Album Review of Islah by Kevin Gates.

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Kevin Gates

Islah by Kevin Gates

Release Date: Jan 29, 2016
Record label: Atlantic
Genre(s): Rap, Pop/Rock, Gangsta Rap, Southern Rap, Hardcore Rap

73 Music Critic Score
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Islah - Very Good, Based on 10 Critics

Pitchfork - 85
Based on rating 8.5/10

Kevin Gates does not mince words. It's his great gift, really. "I look like I’m balling 'cause I’m really balling," he correctly points out on his radio single "Really Really." As a rapper, he's perfectly comfortable reeling off "lyrical-miracle" technical displays, but his best music is rooted strongly in the 2Pac tradition of blunt-force honesty, and all his best songs emerge straight from the gut.

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AllMusic - 80
Based on rating 8/10

If Kevin Gates' debut album seems wiser and more confident -- not cocky, but confident -- than the competition, consider that the 2 Pac-styled, serious rapper began dropping his mixtapes back in 2007. His Luca Brasi series is revered and crucial while his aboveground mixtapes Stranger Than Fiction and By Any Means felt official, with hooky thug tracks meeting genre-expanding experiments. Islah is no different, it's just built like an official album and meant to last.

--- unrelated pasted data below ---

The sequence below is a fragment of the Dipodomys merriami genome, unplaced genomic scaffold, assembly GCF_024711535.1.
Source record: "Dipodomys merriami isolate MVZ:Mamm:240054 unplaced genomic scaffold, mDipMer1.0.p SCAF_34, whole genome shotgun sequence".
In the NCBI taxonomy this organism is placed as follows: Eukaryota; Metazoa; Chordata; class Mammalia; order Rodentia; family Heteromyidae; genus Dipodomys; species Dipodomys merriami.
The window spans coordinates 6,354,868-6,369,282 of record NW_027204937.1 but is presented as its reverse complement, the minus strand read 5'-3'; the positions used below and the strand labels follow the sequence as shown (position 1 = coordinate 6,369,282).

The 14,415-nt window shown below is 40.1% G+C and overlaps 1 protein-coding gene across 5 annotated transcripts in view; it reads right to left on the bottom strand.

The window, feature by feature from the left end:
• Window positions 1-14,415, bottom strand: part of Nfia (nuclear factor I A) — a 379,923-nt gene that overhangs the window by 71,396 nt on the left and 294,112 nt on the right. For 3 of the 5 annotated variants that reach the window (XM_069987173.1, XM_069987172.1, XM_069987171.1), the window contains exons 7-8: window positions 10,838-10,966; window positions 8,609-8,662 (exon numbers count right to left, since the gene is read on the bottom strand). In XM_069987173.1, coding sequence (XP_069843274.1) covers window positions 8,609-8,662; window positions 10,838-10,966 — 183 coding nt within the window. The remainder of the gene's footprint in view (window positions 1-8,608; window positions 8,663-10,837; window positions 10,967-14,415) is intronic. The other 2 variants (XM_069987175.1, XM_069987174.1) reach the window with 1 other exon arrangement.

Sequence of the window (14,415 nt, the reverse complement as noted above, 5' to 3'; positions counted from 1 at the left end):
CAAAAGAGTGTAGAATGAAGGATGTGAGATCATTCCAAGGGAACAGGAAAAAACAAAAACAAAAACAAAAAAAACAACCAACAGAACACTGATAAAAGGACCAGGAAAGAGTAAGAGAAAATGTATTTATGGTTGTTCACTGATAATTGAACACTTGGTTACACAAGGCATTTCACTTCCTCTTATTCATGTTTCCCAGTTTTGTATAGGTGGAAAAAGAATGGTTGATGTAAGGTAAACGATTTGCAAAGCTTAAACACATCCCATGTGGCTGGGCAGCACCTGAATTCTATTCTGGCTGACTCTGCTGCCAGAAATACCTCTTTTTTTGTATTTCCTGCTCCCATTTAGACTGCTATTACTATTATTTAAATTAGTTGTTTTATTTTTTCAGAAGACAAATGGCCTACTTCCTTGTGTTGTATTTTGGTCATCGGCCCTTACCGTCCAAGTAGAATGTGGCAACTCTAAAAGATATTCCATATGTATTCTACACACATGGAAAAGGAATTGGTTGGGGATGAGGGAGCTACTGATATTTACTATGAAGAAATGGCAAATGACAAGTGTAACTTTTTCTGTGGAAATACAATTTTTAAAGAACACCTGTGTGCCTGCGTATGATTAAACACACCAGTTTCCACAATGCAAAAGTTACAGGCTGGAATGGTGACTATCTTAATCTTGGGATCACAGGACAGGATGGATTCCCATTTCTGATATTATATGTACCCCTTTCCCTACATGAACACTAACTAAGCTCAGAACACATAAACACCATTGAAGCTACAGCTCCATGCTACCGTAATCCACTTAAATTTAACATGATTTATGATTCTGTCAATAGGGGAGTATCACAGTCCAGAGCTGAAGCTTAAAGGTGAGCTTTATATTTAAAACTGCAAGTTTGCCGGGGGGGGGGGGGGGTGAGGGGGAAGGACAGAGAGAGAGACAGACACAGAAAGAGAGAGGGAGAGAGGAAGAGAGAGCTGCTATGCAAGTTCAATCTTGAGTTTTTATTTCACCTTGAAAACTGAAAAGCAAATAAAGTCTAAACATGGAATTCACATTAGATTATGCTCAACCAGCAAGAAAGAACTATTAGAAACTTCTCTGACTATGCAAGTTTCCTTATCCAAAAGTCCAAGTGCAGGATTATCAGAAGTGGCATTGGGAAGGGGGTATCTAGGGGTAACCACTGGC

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Tiny Mix Tapes - 80
Based on rating 4/5

Psssssh, bullshit to rewriting all of this Shakespeare nonsense; even Kevin Gates knows you gotta stick to your own story. Besides, when your stories are as fascinating as Gates’s, then you’re probably better off rewriting English sonnets in emojis. Gates’s music is inseparable from his personal life, loaded with as much drama and intrigue as any New York Times best selling tell-all; he has at once (self-)consciously broached serious topics of depression, suicide, infidelity, and religion in his music.

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Spin - 80
Based on rating 8/10